CSE4115, Fall 2012
CSE4115
Computational Complexity
Fall 2012
Web page contents:
General Information
Announcements
Important Dates
Resources
Reading
Course Handouts
General Information
Instructor: Eric Ruppert
Office: Lassonde (Computer Science) Building, room 3042
Email: [my last name] @cse.yorku.ca
Telephone: (416) 7362100 ext. 33979
Facsimile: (416) 7365872
Lectures: Mondays and Wednesdays from 14:30 to 16:00 in room 122 of the Chemistry building.
Office Hours: I will hold regular office hours on Mondays from 12:00 to 1:00 and Wednesdays from 4:00 to 5:00. If you cannot make it at those times, feel free to contact me to make an appointment at a different time. You can also try dropping by my office.
The best way to contact me is probably by email. Please use your cs account when sending me email, and start your subject line with "[4115]". Send messages in plain text, without attachments.
Course Overview
This course is intended to introduce students to the fundamentals of complexity theory, which is an important part of the foundations of the entire field of computer science.
We'll look at models of computers (e.g. Turing machines) and see how they are used to measure the resources (time, space and others) required to solve problems. If we pick a model and a bound on one or more resources, we can define a complexity class (e.g. P, NP, NC) to be the set of problems that can be solved in that model with the given resources. These classes give us a systematic way of understanding how efficiently problems can be solved.
In studying complexity theory, we learn about techniques that can be used to design efficient algorithms. We also learn how to identify those problems for which efficient solutions do not exist or are unlikely to exist. Such information is useful, because it often suggests how to modify our approach when faced with an intractable problem: for example, we might look for approximate solutions instead of exact solutions, or try to solve a special case of the problem that is sufficient for our needs.
This course assumes knowledge of the material in CSE2001 and CSE3101, and you should be comfortable reading and writing mathematical proofs.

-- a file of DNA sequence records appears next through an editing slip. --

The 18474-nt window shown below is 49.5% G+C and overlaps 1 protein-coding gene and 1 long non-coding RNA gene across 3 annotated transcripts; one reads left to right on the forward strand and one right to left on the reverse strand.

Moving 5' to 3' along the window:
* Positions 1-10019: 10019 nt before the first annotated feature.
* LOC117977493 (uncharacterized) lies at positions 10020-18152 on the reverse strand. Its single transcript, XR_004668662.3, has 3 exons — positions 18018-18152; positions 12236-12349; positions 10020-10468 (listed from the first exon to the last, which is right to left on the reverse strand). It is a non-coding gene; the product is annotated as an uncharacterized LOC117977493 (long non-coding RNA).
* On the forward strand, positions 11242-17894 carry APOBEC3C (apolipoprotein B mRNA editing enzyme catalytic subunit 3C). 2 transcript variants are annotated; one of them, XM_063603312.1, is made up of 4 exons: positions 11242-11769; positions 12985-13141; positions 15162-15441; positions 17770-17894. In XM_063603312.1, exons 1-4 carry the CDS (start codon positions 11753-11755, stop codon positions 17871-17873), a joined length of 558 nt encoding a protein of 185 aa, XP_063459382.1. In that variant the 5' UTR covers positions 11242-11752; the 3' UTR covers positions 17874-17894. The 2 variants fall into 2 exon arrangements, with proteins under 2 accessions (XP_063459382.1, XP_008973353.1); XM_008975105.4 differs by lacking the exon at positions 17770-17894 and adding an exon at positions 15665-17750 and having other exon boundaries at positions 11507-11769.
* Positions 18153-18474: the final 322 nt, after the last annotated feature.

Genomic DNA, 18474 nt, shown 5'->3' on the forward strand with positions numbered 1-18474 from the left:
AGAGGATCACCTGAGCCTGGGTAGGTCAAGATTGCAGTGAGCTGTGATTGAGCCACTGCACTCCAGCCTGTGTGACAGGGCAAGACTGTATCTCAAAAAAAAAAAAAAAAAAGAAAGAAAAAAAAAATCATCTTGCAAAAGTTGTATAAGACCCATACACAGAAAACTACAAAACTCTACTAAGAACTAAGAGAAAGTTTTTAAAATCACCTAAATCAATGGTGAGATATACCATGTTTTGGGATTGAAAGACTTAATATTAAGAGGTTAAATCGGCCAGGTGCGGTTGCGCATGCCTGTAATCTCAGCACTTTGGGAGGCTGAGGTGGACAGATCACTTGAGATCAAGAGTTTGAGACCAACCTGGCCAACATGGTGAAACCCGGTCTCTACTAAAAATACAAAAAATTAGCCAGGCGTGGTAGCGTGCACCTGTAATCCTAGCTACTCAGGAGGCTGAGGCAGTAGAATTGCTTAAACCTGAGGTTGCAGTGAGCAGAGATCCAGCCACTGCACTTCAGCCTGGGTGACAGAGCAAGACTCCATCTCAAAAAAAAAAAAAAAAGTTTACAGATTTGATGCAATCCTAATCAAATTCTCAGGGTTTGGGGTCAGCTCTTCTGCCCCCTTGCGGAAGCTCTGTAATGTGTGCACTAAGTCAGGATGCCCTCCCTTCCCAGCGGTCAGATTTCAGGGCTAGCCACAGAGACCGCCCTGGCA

Here is a tentative list of topics:
 Models of computation: various types of Turing Machines, Random Access Machines
 Definitions of some basic complexity classes (LOGSPACE, P, NP, coNP, PSPACE) & relationships between them
 Time & space hierarchy theorems
 Reductions, NPcompleteness
 Parallel computation (circuits, Parallel Random Access Machines, NC, Pcompleteness)
 An introduction to randomized computation (time permitting)
Marking scheme
Homework exercises  30% 
Midterm test  20% 
Class presentation  10% 
Classroom participation  10% 
Final exam  30% 
Academic Honesty
It is important that you look at the departmental
guidelines
on academic honesty.
Although you may discuss the general approach to solving a problem
on a homework assignment with other people, you should not discuss the
solution in detail.
You must not take any written notes away from such a discussion.
Also, you must list on the cover page of your solutions any
people with whom you have discussed the problems.
The solutions you hand in should be your own work. While
writing them, you may look at the course textbook and your own
lecture notes but no other outside sources.
If you get stuck while working on one of the assignments, I encourage
you to come to my office hours to get help with it.
Announcements
 (Nov 6) The bonus quiz on Friday, November 9 will be at 2pm in TEL 0008.
 (Oct 1) The midterm test will be on October 24.
 (Sep 18) To submit your solution to part (a) of Assignment 1, use the command "submit 4115 a1 file", where file contains your answer.
 (Sep 18) Assignment 2 was posted yesterday.
Important Dates
(Information will be added to this table thoughout the term.)
First class  September 5 
Thanksgiving (no lecture)  October 8 
Midterm test  October 24 
Hallowe'en (no lecture)  October 31 
Drop deadline  November 9 
Last class  December 3 
Exam period  December 521 
References
Course Textbook
[Sip] Michael Sipser.
Introduction to the Theory of Computation, 3rd edition.
Cengage Learning, 2013.
We will be focusing on Part III of the book.
If you have the 2nd edition, that's fine (there are not very many differences between the two editions).
The textbook website has lists of errata.